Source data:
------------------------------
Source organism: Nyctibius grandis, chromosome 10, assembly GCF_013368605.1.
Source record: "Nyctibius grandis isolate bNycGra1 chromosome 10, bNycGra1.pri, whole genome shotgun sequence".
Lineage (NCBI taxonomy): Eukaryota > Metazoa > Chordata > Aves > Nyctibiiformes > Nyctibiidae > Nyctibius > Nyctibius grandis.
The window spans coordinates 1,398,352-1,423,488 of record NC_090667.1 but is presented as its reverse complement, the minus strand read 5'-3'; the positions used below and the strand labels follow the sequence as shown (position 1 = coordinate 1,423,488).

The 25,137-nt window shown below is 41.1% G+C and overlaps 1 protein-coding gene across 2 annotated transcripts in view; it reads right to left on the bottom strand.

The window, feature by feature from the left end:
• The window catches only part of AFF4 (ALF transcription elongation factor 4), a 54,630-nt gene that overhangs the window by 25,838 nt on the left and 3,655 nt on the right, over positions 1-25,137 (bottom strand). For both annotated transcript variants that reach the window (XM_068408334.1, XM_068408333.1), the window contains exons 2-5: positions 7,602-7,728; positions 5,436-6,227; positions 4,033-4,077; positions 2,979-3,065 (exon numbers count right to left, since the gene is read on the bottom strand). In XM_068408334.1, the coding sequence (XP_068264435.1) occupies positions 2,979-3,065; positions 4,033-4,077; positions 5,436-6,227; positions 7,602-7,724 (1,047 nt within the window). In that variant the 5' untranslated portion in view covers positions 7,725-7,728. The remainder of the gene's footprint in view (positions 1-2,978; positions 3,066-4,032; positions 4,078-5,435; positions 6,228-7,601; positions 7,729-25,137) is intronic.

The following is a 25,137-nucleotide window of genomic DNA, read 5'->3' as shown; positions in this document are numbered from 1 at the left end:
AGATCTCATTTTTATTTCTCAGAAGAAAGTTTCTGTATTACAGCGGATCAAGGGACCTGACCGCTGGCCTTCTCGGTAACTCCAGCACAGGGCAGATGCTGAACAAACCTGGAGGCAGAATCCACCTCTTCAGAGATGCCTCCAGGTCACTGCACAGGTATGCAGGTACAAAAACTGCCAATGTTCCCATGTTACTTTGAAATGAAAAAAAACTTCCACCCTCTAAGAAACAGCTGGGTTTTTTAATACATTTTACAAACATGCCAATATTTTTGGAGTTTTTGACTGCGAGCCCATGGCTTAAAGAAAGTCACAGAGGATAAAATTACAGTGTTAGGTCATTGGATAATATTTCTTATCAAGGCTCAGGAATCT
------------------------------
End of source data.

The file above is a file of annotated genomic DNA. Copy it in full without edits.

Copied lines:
Source organism: Nyctibius grandis, chromosome 10, assembly GCF_013368605.1.
Source record: "Nyctibius grandis isolate bNycGra1 chromosome 10, bNycGra1.pri, whole genome shotgun sequence".
Lineage (NCBI taxonomy): Eukaryota > Metazoa > Chordata > Aves > Nyctibiiformes > Nyctibiidae > Nyctibius > Nyctibius grandis.
The window spans coordinates 1,398,352-1,423,488 of record NC_090667.1 but is presented as its reverse complement, the minus strand read 5'-3'; the positions used below and the strand labels follow the sequence as shown (position 1 = coordinate 1,423,488).

The 25,137-nt window shown below is 41.1% G+C and overlaps 1 protein-coding gene across 2 annotated transcripts in view; it reads right to left on the bottom strand.

The window, feature by feature from the left end:
• The window catches only part of AFF4 (ALF transcription elongation factor 4), a 54,630-nt gene that overhangs the window by 25,838 nt on the left and 3,655 nt on the right, over positions 1-25,137 (bottom strand). For both annotated transcript variants that reach the window (XM_068408334.1, XM_068408333.1), the window contains exons 2-5: positions 7,602-7,728; positions 5,436-6,227; positions 4,033-4,077; positions 2,979-3,065 (exon numbers count right to left, since the gene is read on the bottom strand). In XM_068408334.1, the coding sequence (XP_068264435.1) occupies positions 2,979-3,065; positions 4,033-4,077; positions 5,436-6,227; positions 7,602-7,724 (1,047 nt within the window). In that variant the 5' untranslated portion in view covers positions 7,725-7,728. The remainder of the gene's footprint in view (positions 1-2,978; positions 3,066-4,032; positions 4,078-5,435; positions 6,228-7,601; positions 7,729-25,137) is intronic.

The following is a 25,137-nucleotide window of genomic DNA, read 5'->3' as shown; positions in this document are numbered from 1 at the left end:
AGATCTCATTTTTATTTCTCAGAAGAAAGTTTCTGTATTACAGCGGATCAAGGGACCTGACCGCTGGCCTTCTCGGTAACTCCAGCACAGGGCAGATGCTGAACAAACCTGGAGGCAGAATCCACCTCTTCAGAGATGCCTCCAGGTCACTGCACAGGTATGCAGGTACAAAAACTGCCAATGTTCCCATGTTACTTTGAAATGAAAAAAAACTTCCACCCTCTAAGAAACAGCTGGGTTTTTTAATACATTTTACAAACATGCCAATATTTTTGGAGTTTTTGACTGCGAGCCCATGGCTTAAAGAAAGTCACAGAGGATAAAATTACAGTGTTAGGTCATTGGATAATATTTCTTATCAAGGCTCAGGAATCT